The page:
Now briefly a word to those who aren’t suffering. Many people fret when they aren’t suffering because they feel this alone grants them a deeper walk with God. No, obedience grants you a deeper walk with God. In reality, the path the suffering person is being called to by God is not a path merely of suffering, but what?—a path of obedience in the suffering. That of following the Spirit, kneeling before the Lord to learn from Him, and fervently seeking by prayer that God would change us into His image. So do not create your own crosses, you’ll only find them to be vanity and foolishness in the end. Rather, the course is the same for all: seek God, obey Him, and fight to live to all He says. And if the Lord brings a cross to you, then take heart, it is God’s good purpose.
And with this a brief word about suffering. Suffering is not sacred. We must be terribly careful of believing the lie the world believes, that suffering itself is some significant thing. No, again, our obedience to and seeking of Christ is what makes a difference in our lives. Without our suffering being of Christ in this way, we will fall into the foolishness of the world. The world lives by their imaginations and desires in their sufferings, ascribing their own meanings and endings to them. And this sort of thinking greatly deceives them, leading them into even deeper sin, pride against God and man, and believing in themselves over God, consoling themselves with empty ideas (Prov 28:26, Matt 6:23). Be terribly careful of the council of the world in this way (Psalm 1:1). Remember it is the following of Christ in our suffering that is the promise, not suffering itself. It is those who love God for whom all things work together for good (Rom 8:28), so simply, humbly, choose the love of God.
Believer, your seeking of and obedience to Jesus Christ is everything you need, wherever you find yourself. In suffering or pleasantness, in darkness or light, sorrow or joy, our hope is never in these externals, it is in Christ Himself and the keeping of His Word. Anything external is never the point. We love to think that things of circumstance or of the flesh are what matter, and we give ourselves to trying to change external things, when that’s not what is needed. We need to see that the only distinction is keeping with Christ or not. If we look closer at God’s purposes in suffering what do we see? What is the person rebuked to? To suffering? No, but "Before I was afflicted I went astray, but now I keep your word." (Psalm 119:67) It is to the keeping of God's Word. So take courage, your hope is in keeping God's Word, never in externals. This is where the promise of growth and the fruits of righteousness are (John 8:31-32).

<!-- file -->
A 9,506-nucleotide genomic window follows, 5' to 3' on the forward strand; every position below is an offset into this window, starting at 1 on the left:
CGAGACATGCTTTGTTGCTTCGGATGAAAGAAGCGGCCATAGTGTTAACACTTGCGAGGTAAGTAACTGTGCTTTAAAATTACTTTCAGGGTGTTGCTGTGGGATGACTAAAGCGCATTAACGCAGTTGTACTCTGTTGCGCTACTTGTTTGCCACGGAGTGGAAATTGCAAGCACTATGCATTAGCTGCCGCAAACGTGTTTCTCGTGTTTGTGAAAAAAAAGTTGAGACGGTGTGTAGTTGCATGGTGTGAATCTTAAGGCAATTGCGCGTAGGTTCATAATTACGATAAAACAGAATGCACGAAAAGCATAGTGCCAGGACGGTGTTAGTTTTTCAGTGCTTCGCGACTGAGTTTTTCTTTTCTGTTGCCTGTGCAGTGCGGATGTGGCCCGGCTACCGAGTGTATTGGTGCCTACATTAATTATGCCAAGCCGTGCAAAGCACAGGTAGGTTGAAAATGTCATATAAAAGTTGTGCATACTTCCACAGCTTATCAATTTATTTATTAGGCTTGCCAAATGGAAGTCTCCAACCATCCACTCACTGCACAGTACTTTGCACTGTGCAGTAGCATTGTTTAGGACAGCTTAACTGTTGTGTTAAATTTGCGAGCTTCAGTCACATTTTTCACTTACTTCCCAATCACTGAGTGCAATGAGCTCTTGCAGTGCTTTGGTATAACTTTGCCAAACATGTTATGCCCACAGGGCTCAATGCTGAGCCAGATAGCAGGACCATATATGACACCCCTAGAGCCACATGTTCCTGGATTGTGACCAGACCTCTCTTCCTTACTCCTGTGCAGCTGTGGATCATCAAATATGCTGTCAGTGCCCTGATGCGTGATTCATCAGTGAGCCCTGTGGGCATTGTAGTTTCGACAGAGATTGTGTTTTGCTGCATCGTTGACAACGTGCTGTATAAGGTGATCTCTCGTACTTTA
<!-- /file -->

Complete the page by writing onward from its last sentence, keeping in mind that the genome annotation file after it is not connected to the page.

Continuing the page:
Suffering is never a welcome presence in our lives, but as believers, we can receive it from God with hope. If only we remain faithful, if only we fight to listen to what the will of God is, what the Spirit is leading us in, what sins God hates, what foolishness we’ve indulged in, and what worldly things we’ve loved—these are often things we will never see for what they are, but for walking the path of suffering with Christ. This process can be terribly humiliating and painful. It often does not make sense to us at the time. But do not be afraid to hope in Christ and continue to be faithful to the Lord through these afflictions. He has such great purposes in it, work that cannot be done another way, and which produces much fruit.
“...and we rejoice in hope of the glory of God.
Not only that,
but we rejoice in our sufferings,
that suffering produces endurance, and endurance produces character, and character produces hope,
and hope does not put us to shame,
because God's love has been poured into our hearts through the Holy Spirit who has been given to us.”
March 11, 2022